The Tao of Parkour
Much has been made of Bruce Lee’s enduring concept of Jeet Kune Do, across myriad different activities, art-forms, sports and disciplines. Often it is applied quite wrongly, of course, flourished with bravado in a slapdash attempt to justify some sort of unstructured and unresearched approach to training or development. Nothing could be further from what Lee intended with his concept, or indeed more removed from his own path towards personal liberation.
However, a strong and meaningful analogy can be drawn between Lee’s concept and our own discipline of parkour. In fact, parkour is a prime example of Jeet Kune Do (JKD) in action. To explain this, it is necessary to define first what Lee meant by the term Jeet Kune Do and how he applied it to his own training.
Jeet Kune Do, despite the existence of many schools and clubs teaching to the contrary, is not a style. It is not a system, not a collection of techniques, nor even an amalgamation of effective movements from disparate martial arts. It is not boxing mixed with Wing Chun mixed with Muay Thai. It is certainly not the simple imitation of the movements of Lee himself.
Jeet Kune Do is simply the concept of functionality. It is the stripping away of anything that does not serve one’s purpose which, in Lee’s case, was to become the best and most complete fighting man he could be. Lee applied this concept ruthlessly to his own training, and recommended others do the same, so that one is left with only what actually works, only what is directly functional in the pursuit of one’s goal.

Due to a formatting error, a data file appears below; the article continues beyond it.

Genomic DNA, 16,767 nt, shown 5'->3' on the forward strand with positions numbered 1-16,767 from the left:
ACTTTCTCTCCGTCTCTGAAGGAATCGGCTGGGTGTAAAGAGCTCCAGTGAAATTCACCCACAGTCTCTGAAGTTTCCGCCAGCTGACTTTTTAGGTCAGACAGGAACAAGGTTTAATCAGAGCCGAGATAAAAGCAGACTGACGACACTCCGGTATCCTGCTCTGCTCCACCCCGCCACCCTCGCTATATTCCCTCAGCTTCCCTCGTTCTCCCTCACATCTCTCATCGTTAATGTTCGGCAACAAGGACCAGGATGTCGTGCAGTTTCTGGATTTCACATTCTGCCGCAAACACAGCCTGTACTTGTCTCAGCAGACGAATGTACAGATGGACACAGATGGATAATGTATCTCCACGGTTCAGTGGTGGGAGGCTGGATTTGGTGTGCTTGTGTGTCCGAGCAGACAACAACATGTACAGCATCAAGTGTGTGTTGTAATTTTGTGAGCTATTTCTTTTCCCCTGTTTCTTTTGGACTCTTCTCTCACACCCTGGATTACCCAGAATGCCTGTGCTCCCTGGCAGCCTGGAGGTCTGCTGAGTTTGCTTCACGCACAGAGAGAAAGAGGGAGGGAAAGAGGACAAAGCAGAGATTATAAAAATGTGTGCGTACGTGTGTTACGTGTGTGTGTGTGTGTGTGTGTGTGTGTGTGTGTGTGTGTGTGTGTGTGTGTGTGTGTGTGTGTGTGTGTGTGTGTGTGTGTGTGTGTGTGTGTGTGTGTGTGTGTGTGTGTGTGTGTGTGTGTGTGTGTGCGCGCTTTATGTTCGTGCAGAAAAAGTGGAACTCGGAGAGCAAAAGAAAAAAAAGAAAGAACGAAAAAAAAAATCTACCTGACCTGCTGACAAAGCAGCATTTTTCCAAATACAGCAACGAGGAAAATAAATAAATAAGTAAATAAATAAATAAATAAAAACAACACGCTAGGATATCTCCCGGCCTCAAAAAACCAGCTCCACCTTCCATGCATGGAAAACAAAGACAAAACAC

The Paradox of Freedom
This means, almost paradoxically, that Jeet Kune Do is at once extremely liberating and extremely rigid in its approach. Liberating because it has effectively only one rule – if it works, use it – and rigid in that it excludes anything that is extraneous to its singular purpose of producing an effective end product. Anything for show, anything ‘flowery’, anything that serves only to look good and boost the ego of the practitioner – instantly discarded. Jeet Kune Do is truly a ruthless guiding principle: which is what makes it so effective, of course. Its core can be found in Lee’s four guidelines, which were:
Absorb what is useful
Reject what is useless
Research from your own experience
Add what is specifically your own creation
Parkour is much the same. Not a collection of techniques or movements, not a restricting system or tradition-laden paradigm or dogmatic training methodology, not rules-based in any way other than one: if it works, use it.
Parkour, like JKD, is a concept one applies to one’s own training. It’s not even so much a way of thinking as it is a way of learning to think about one’s movement, learning how to train in order to reach one’s own self-established goals: a stark philosophy of facing the truth of where your ability is now and seeing exactly how and what you have to do in order to reach where you want to be.